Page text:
Trails and Graph Theory 5: Algorithms

First off, I am no expert in Graph Theory, or of mathematics, or even computer science, so what follows may be completely and totally wrong, the Dunning-Kruger effect writ large. This is just me trying to get a reasonable approximation to the question posed in the first post in this series:

What is the longest continuous route on existing trails in the Gila National Forest, that does not repeat any segment (but intersections are OK)?

And what is the longest continuous loop?

The longest path problem is known to be computationally hard, and even getting a reasonable upper bound of compute time for unweighted cyclic undirected graphs is difficult. The computation time is likely to be excessive for an exact solution for our size graph, so let us settle for approximations. After all, as long as a long distance hiker has at least a 600 mile trip, that is long enough for a reasonable adventure, and if the journey could have been 20% longer with a faster computer, we beg the hiker to forgive us.

Start by considering the Chinese Postman Problem: A postman needs to visit every street (edge) in a town (graph) at least once to deliver mail. What is the minimum distance to be traveled in a circuit, allowing some streets to be walked more than once?

Find the shorted closed loop on an undirected weighted graph that visits every edge at least once.

Let us call a node with an odd number of edges an odd node. If we pair up each odd node with another odd node, and then duplicate the edges between those pairs of nodes, then all nodes have an even number of edges, and we get a Euler graph, and an Euler circuit. Iterate over all those possible pairings to find the pairing (matching) with minimum total distance.

One possible pairing, not the optimum

Now let us modify the Chinese Postman Problem to iterate over all pairings as before, but to look for a matching that results in a maximum distance. And because we do not want to repeat any trail segment, instead of duplicating edges between pairs of odd nodes, let us delete edges between odd nodes. (We may have more than one path between a pair of odd nodes, but perhaps we can choose the shortest path as a first-approximation). And another wrinkle, since we are deleting edges, we should be looking at edge connectivity as well as distance when deciding what edges to delete. Removing an edge might delete a large chunk of the graph.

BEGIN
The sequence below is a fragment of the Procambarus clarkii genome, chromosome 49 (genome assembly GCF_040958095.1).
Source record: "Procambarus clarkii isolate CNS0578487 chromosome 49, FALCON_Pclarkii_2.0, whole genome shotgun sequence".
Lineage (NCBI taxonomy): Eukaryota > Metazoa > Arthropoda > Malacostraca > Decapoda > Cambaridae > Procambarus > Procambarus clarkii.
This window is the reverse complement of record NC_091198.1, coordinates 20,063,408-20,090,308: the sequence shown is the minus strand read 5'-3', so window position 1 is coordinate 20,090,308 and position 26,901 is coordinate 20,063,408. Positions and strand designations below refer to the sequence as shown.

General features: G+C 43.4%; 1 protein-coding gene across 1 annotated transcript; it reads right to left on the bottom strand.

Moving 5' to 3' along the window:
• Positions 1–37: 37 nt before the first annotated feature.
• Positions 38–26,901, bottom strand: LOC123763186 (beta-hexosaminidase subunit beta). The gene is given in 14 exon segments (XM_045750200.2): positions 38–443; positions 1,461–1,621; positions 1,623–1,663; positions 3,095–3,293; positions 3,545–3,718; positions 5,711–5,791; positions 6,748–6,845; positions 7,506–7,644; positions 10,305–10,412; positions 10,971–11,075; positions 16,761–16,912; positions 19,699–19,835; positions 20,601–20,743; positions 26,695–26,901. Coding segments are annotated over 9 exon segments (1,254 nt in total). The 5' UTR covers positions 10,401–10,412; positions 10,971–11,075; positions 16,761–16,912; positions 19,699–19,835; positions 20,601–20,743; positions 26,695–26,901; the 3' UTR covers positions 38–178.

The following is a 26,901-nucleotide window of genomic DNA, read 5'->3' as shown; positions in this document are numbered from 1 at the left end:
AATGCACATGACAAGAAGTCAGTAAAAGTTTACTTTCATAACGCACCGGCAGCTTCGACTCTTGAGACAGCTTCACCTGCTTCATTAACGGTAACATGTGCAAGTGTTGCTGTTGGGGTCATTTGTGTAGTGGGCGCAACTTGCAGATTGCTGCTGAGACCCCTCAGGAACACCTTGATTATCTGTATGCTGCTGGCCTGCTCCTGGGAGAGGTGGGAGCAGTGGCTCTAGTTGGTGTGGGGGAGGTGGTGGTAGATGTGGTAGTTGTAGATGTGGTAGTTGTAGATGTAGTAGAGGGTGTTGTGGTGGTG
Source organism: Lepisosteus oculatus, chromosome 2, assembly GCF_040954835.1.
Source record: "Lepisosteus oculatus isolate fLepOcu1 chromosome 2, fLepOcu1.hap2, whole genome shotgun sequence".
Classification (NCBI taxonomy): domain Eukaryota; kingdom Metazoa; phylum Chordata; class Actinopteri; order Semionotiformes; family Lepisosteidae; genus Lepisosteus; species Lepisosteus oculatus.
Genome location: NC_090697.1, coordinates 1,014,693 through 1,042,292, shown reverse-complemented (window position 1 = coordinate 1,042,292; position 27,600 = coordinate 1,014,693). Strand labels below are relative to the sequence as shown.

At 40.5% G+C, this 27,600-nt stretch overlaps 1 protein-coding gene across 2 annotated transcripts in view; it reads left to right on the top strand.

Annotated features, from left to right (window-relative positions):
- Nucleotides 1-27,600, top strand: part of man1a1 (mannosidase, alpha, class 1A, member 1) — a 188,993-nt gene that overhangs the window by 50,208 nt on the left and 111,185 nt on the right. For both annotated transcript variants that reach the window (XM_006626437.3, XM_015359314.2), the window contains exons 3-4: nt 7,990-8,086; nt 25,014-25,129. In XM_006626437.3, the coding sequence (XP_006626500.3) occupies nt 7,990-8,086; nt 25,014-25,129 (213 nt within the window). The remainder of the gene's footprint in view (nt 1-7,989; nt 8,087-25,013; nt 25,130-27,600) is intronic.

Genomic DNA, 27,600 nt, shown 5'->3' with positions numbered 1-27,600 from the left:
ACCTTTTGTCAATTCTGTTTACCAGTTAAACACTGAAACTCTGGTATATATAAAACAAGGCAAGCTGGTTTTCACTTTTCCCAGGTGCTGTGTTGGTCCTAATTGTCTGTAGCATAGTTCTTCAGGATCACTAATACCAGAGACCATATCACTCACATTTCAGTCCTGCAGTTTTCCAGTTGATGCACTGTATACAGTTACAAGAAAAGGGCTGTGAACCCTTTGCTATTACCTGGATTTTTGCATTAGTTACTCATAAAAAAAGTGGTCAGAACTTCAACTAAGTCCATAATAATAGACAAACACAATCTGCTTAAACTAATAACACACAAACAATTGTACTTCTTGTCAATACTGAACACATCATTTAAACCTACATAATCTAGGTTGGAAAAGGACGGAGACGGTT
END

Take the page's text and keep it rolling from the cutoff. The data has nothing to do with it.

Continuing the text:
Oops, not good

(Perhaps Graph Theory has already named this problem, but if not, let us call it the Ice Cream Truck Problem: An ice cream vendor wants to pass by as many houses in a neighborhood as possible, but the supervisor has instructed that it is better to skip houses than to travel a street more than once, because the repeated visits and noise of the truck jingle might annoy residents. What is the longest continuous circuit the vendor can travel without repeating a street? But perhaps not all countries, or even states, have ice cream trucks?)

Perhaps we can apply some heuristics to converge on an approximate solution faster. If two odd nodes are close to each other, and far away from all other odd nodes, they are likely to be paired up in a successful matching. What happens if we look at the subset of pairings where each odd node is matched with one of its odd node neighbors? We greatly reduce the number of possible matchings. And since each matched pair of nodes deletes a segment of trail, it is usually only practical to consider neighbors for a match.

We also have to account for 4-way intersections. If an odd-node N has a 4-way intersection as a neighbor, then all the other odd-node neighbors of that 4-way should also be considered an odd neighbor of N, as we saw from our previous graph example.

A better matching of odd nodes

In the next post, we will write some code to implement these ideas, and see if they work.

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Author: Jim, Sagebrush

Jim (trail-name Sagebrush) codes audio software for Windows, Linux, Android, and embedded systems. When not working at, he enjoys backpacking, which this blog is about.

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